Hello, my name is Jonathan Xianqi Zeng. In this episode, I’d like to discuss my takeaways on Mobileye’s development strategy. As you may know, Mobileye was acquired by Intel. However, have you ever thought about whether this company has ever sought partnership with incumbents and tech giants? Here is a quick summary of Mobileye’s decisions including potential partnership choices:
- Not collaborate with Google.
- Mobileye doesn’t have a clear sense of what Google’s business model is. It’s hard for Mobileye to understand how it could fit into Google’s eco-system, and therefore couldn’t understand how a Mobileye and Google collaboration could bring values to Mobileye
- Not sure what they can learn from Google. Given Mobileye’s leading role in autonomous vehicle technology, it’s not clear to Mobileye what they would be able to learn from Google, especially that Mobileye is focused in its own field.
- Mobileye doesn’t know what Google’s longer term goal was. If Google’s goal is to create an ecosystem with the cars, and give out the cars for free but sell software, then it’s disastrous for Mobileye.
- Vision for autonomous vehicles in stages.
- Free drivers from steering wheel, but gives drivers 20 seconds to take back control. Further, there could be issues when driving into downtown, as the crowd in downtown would pose more difficulties.
- Driver can completely go out of loop. This is the most difficult part, because this requires much more computation.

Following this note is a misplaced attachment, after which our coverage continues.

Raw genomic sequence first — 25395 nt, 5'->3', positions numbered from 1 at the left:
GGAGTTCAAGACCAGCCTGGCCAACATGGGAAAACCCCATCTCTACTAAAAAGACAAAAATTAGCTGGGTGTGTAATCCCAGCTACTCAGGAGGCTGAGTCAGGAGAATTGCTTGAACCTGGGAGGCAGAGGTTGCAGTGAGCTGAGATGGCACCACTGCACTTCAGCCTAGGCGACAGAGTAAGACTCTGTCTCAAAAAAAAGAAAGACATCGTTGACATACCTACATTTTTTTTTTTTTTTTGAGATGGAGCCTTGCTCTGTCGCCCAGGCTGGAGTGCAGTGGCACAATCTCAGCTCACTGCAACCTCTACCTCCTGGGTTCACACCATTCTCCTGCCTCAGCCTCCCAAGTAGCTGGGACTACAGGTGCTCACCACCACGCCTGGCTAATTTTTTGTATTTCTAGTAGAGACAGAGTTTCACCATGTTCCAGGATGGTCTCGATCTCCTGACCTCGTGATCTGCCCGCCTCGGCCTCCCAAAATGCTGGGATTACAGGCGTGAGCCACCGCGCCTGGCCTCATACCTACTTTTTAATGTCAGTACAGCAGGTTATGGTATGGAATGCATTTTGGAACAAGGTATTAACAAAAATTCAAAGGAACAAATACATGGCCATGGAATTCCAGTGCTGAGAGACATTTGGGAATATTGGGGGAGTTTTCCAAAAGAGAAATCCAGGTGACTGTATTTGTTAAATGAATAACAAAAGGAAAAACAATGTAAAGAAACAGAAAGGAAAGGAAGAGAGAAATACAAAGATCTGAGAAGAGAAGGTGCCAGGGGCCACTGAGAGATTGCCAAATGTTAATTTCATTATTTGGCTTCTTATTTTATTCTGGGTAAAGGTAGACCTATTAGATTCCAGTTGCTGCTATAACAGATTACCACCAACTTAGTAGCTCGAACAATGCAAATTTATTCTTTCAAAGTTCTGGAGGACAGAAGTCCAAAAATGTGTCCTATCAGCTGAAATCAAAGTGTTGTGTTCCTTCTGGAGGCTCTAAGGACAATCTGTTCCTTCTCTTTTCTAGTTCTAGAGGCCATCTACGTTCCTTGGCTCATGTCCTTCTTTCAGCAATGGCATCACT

- On branding.
- When it comes to branding, Mobileye CEO Amnon Shashua believes that the downside of pushing out the brand to end customers overweighs the upside. Specifically Mobileye’s argument is that their customers, the OEMs, know that Mobileye’s products
- This is similar to Intel’s decision not to make personal computers. However, Intel did make efforts to brand themselves and sell at a premium.
These strategies are keys that define Mobileye’s strategy. This is very interesting to me, as Mobileye’s position might be faced by many other startups or emerging tech firms as well – the choice between collaborating with incumbents in exchange for various resources that large platforms could provide, and remaining its niche strategy focusing on the area that the firm is great at. In the case of Mobileye, it chose the latter, as the company’s ADAS system is perhaps the best among competitors. Indeed, this strategy worked out for Mobileye.
The EV and autonomous driving market is rising on the horizon for investors – here are several ways to invest:
- Invest in autonomous vehicle manufacturer. Companies: TSLA.
- Invest in autonomous vehicle ecosystem builder. Company: Google, BIDU.
- Invest in supply chain: INTC, and other potential semiconductor and parts builders (be careful however on their pricing power v.s their clients!)